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Wednesday, November 19, 2014

Taking Charge of Your Treatment: A Breast Cancer Two-Timer Shares Her Experience

The diagnosis of cancer is a highly charged emotional event. It can throw us off for days before we can begin to think clearly. The inclination may be to follow whatever the person delivering the news tells you. Not always the best idea. As a nurse/medical writer who has breast cancer twice, here is what I recommend and live by:

1. Don’t accept the first treatment recommendation you receive. Get a second and a third opinion, and listen to the reasons for each one’s recommendations. One doctor may recommend less treatment than you think you need. Get as many opinions as you need to feel comfortable about your decision. You don’t have to decide today.

2. Ask other cancer patients, friends, and people in the medical profession for names of doctors for second and third opinions. Don’t use two doctors in the same practice, and make sure they are not affiliated.

3. Set up your appointments as soon as possible, and get copies of all your medical records to them in advance. Create a paper trail. You should have a complete file of any surgical or biopsy reports. They may be needed years later and be difficult to track down.

4. Do your own research-but wait until you have all the facts. It will help you ask the right questions. If you don’t have a feel for the reputable medical websites, make friends with a health professional. One of mine was upset by my diagnosis and said she needed an assignment. I asked her to research the relative risk of recurrence with and without chemotherapy for my type of cancer. When she had the information together, we sat down and made a list of questions for me to take to my appointments. I felt more in control, and she knew she had really helped me.

5. Take someone with you to the appointment or tape record it. When dealing with a highly emotional issue like cancer treatment, even nurses don’t always hear everything. A second set of ears or a tape will allow you to re-hear it in a more neutral environment. None of the doctors I saw: my surgeon, radiation oncologist, or the medical oncologists had any problem with taping our session.

6. Ask them to put chances of recurrence with various treatment options in a way that makes sense to you. For me, percentages worked. If surgery plus radiation and tamoxifen has an 85% cure rate, and chemotherapy would only add an additional 2-3%, is it worth the trauma and side effects of chemotherapy? That was my situation and I could live with a 2-3% risk. Another woman I met in radiation, a stockbroker accustomed to taking risk on a daily basis, was in the same boat. She opted for chemotherapy because she needed to feel she was doing everything possible. That’s the point. What is right for you may not be right for someone else.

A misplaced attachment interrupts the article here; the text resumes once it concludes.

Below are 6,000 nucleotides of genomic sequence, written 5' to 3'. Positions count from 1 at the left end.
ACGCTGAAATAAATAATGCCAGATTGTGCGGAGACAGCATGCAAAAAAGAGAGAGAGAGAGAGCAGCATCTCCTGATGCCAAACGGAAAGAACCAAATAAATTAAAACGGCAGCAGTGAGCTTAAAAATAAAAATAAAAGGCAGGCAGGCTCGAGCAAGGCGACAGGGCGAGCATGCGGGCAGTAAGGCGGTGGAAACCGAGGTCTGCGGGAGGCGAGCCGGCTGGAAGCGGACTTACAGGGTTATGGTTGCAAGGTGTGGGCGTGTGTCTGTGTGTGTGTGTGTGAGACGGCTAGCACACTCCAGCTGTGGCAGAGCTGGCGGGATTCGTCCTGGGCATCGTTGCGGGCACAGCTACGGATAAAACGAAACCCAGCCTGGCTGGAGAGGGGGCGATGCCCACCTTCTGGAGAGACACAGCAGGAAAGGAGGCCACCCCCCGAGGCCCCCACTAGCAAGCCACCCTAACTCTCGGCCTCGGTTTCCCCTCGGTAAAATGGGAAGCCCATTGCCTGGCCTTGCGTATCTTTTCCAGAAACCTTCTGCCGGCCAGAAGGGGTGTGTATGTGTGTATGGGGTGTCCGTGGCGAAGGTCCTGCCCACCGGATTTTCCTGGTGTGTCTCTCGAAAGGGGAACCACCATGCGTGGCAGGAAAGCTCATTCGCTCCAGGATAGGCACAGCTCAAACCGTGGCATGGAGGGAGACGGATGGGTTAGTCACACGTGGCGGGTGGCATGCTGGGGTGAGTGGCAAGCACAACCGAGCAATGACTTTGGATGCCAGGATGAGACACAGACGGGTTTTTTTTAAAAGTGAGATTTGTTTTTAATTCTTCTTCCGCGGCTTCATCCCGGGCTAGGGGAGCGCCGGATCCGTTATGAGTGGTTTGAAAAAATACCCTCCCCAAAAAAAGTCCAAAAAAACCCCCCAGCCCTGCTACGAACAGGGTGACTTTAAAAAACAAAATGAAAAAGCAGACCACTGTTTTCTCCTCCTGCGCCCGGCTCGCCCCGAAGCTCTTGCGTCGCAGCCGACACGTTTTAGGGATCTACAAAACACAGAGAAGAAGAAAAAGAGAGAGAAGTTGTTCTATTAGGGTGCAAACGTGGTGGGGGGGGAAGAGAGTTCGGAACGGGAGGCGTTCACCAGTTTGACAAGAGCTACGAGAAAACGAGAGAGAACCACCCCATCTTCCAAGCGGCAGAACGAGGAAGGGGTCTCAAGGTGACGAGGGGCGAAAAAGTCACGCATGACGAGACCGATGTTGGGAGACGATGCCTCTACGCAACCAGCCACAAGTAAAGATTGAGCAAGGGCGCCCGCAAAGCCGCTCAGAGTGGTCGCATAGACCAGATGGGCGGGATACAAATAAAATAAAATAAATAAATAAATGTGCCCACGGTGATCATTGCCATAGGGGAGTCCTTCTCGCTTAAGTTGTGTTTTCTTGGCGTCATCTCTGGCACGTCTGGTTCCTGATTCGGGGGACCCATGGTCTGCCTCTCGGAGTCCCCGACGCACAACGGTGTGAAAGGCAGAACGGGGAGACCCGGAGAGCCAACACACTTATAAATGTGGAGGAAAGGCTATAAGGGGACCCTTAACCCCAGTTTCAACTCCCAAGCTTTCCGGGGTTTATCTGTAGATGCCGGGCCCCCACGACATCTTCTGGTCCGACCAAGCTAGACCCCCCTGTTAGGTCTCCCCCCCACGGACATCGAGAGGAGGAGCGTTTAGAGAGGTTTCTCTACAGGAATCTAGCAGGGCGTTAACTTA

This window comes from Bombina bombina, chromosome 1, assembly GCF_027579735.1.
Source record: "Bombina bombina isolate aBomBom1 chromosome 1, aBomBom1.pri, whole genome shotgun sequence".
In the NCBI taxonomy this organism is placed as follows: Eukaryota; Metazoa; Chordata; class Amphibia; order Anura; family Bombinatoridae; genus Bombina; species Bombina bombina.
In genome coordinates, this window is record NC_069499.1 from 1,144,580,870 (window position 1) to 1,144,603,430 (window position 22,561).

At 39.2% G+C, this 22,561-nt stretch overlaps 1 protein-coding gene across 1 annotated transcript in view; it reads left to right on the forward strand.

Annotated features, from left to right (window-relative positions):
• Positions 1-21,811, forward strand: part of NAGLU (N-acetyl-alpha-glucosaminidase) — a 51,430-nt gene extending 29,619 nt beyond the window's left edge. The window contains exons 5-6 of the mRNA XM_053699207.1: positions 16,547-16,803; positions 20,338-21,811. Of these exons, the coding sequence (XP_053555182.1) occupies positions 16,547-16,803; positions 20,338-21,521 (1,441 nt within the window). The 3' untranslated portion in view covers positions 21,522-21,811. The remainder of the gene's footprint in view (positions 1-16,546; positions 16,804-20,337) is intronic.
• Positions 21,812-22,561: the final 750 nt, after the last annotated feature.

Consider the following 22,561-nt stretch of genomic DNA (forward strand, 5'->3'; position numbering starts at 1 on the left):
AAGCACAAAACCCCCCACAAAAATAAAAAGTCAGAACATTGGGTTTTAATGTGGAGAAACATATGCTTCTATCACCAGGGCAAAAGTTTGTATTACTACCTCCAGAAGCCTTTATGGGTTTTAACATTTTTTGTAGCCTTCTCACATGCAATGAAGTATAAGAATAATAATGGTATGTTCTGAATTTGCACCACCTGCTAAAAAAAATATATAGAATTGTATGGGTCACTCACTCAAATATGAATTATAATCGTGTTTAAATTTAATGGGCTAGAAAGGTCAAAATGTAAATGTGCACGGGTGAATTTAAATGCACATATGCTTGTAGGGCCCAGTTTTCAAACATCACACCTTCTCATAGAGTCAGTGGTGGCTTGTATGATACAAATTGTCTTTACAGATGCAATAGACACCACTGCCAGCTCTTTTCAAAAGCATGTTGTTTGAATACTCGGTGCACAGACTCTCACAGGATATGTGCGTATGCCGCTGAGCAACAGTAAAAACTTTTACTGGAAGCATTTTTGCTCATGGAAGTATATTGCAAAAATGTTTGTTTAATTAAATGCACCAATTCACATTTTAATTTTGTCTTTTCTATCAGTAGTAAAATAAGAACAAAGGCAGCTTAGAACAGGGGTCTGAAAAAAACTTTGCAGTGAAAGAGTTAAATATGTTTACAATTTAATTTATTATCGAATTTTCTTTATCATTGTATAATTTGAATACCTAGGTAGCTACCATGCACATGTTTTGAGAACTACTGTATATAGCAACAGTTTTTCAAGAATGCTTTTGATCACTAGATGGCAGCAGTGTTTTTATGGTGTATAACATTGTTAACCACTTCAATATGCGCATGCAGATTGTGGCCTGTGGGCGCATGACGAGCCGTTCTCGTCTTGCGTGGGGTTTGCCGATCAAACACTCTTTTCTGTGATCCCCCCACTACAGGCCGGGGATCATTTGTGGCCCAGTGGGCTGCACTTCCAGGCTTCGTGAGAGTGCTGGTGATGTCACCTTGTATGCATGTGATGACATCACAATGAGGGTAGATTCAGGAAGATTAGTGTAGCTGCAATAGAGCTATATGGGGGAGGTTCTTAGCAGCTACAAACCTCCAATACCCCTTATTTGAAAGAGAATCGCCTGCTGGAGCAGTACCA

7. Don’t give away the treatment decision to your doctor. It is your body. For any treatment to be effective, it must have your full mental and emotional support. Your immune system will not be fooled. Only you can decide your risk comfort level. My first oncologist had declared that I needed six months of chemotherapy in addition to the radiation and tamoxifen. I thought I would die either way. Both the second and third opinion physicians felt that chemotherapy was not even clearly indicated in my case. And because they both agreed, but for slightly different reasons, I felt comfortable going with my gut feeling that chemotherapy was not really right for me. It has been 13 years since that second diagnosis.

Sunday, November 9, 2014

Trash Collection is Site-Sensitive

Picking up trash can be fascinating, seriously! I have the blessing of living in two different places, one way up in the mountains with very little trash, and one in the heart of a major city with beaucoup trash, so plentiful it seems to come up out the ground instead of grass. So I have different approaches to my dedication for keeping my world cleaner.

In Colorado, I have a friend who is always training pack llamas, so when we do our adopt-a-road trash pickup, we take a llama along with saddlebags to hold the trash. Then we climb down and up ditches, picking up what tourists flying by have decided to jettison. They don’t live here; why should they care?

Rattling the saddlebags and stuffing trash gradually gets the llamas used to packing and we don’t have to carry all of it. Win-win. Plus, with a llama, people always slow down to look and sometimes notice we are picking up trash, which gets them to thinking about not leaving any!

My city home has a real dearth of pack animals, so I have my own mantra for that: if I see a discarded plastic bag (and who doesn’t daily in the city?) I was meant to pick it up and fill it with trash before depositing it in a proper receptacle. That basically means, every time I leave my house, I will be picking up trash, but that has a finite limit, as does the bag. Then I can continue on my way, enjoying the walk, the day and any flowers.

Imagine my surprise one day during my mountain time while sauntering down a dirt road gawking at the new snow covering on the mountains, when an empty plastic bag drifted in front of me. Here? Okay, same pledge holds, so I picked it up and started filling. Because of our paucity of trash, I walked a lot farther toting it before it was full. And my surroundings were once more pristine.

Can I invite you readers to do the same? Minus the llama, in most cases, I know, but be aware and help out our planet a little.